The Anatomy of a Story

Wednesday, July 22


Last night I saw HARRY POTTER AND THE HALF-BLOOD PRINCE. I enjoyed it. However it was waaay darker than the other movies but terribly funny.
On the way home we discussed how J.K. Rowling plotted all the books before even writing the first one.
"Well," I said. "I suppose she just got the main skeletal structure of the plot and just packed the meat on as she went."
They asked me, "Where'd you read that analogy?"
A tad miffed I explained I'd come up with it myself. Their response was heartening; "Put it on you blog."

Really, when we write a rough draft, we don't need to include details. At that point, we're just trying to figure out what the heck the characters' goals are, where the story is headed, and what problems could arise.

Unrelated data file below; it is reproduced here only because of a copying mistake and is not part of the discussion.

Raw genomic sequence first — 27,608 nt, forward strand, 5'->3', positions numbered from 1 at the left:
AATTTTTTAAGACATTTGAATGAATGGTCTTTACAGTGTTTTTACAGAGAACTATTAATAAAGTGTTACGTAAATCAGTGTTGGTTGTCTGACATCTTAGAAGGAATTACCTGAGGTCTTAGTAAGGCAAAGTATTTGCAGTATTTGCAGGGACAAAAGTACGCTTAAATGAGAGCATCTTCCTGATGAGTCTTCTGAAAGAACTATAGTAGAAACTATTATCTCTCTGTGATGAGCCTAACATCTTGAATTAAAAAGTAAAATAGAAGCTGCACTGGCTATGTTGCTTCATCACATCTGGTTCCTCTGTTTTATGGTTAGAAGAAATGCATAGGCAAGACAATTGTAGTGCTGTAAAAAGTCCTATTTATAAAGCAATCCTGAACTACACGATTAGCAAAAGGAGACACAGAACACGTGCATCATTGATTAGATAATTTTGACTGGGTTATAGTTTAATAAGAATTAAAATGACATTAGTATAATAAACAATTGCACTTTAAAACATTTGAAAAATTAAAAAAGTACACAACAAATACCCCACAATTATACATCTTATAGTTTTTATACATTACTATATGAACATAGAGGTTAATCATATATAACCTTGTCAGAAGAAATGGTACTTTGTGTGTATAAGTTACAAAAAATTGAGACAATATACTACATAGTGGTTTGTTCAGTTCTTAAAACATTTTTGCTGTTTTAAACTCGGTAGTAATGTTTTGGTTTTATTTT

If we're going to compare the plot to bones, then let's compare the search for the plot as a sort of archaeology dig. Each draft after draft brings us closer to what the final draft's plot will look like.

It's during these drafts that we can also build around the bones. 'Pack the meat on'. Add details and twists.

I can assure you 100% that your first draft will suck. (How's that for inspirational advice?)
BUT it will get better.

Every new 'Bone' you uncover will provide a bigger picture of what your looking for.
Every sinew and muscle you add to give details will strengthen that plot.
Wow. Am I in an anatomy mood or what?

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